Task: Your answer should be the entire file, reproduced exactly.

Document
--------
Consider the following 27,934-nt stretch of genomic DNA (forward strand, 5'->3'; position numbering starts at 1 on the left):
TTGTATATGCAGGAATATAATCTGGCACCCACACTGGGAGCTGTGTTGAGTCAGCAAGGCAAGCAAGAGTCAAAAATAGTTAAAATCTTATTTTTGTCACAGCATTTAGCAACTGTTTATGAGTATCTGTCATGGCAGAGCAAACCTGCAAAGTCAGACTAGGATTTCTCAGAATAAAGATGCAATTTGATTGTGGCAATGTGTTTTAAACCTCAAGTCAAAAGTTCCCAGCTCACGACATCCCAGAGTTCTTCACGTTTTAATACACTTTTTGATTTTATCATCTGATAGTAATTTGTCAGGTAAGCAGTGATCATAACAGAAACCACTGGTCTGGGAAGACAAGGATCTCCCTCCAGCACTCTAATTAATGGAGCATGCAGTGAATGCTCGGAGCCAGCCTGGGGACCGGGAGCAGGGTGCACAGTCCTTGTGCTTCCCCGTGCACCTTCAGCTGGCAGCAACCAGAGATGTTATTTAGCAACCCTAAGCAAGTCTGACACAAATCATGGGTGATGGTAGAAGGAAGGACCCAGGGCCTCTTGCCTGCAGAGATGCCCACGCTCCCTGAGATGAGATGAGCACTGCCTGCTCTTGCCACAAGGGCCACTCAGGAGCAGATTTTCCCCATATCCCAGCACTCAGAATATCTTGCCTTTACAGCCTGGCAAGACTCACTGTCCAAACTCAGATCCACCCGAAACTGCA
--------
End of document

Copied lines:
Consider the following 27,934-nt stretch of genomic DNA (forward strand, 5'->3'; position numbering starts at 1 on the left):
TTGTATATGCAGGAATATAATCTGGCACCCACACTGGGAGCTGTGTTGAGTCAGCAAGGCAAGCAAGAGTCAAAAATAGTTAAAATCTTATTTTTGTCACAGCATTTAGCAACTGTTTATGAGTATCTGTCATGGCAGAGCAAACCTGCAAAGTCAGACTAGGATTTCTCAGAATAAAGATGCAATTTGATTGTGGCAATGTGTTTTAAACCTCAAGTCAAAAGTTCCCAGCTCACGACATCCCAGAGTTCTTCACGTTTTAATACACTTTTTGATTTTATCATCTGATAGTAATTTGTCAGGTAAGCAGTGATCATAACAGAAACCACTGGTCTGGGAAGACAAGGATCTCCCTCCAGCACTCTAATTAATGGAGCATGCAGTGAATGCTCGGAGCCAGCCTGGGGACCGGGAGCAGGGTGCACAGTCCTTGTGCTTCCCCGTGCACCTTCAGCTGGCAGCAACCAGAGATGTTATTTAGCAACCCTAAGCAAGTCTGACACAAATCATGGGTGATGGTAGAAGGAAGGACCCAGGGCCTCTTGCCTGCAGAGATGCCCACGCTCCCTGAGATGAGATGAGCACTGCCTGCTCTTGCCACAAGGGCCACTCAGGAGCAGATTTTCCCCATATCCCAGCACTCAGAATATCTTGCCTTTACAGCCTGGCAAGACTCACTGTCCAAACTCAGATCCACCCGAAACTGCA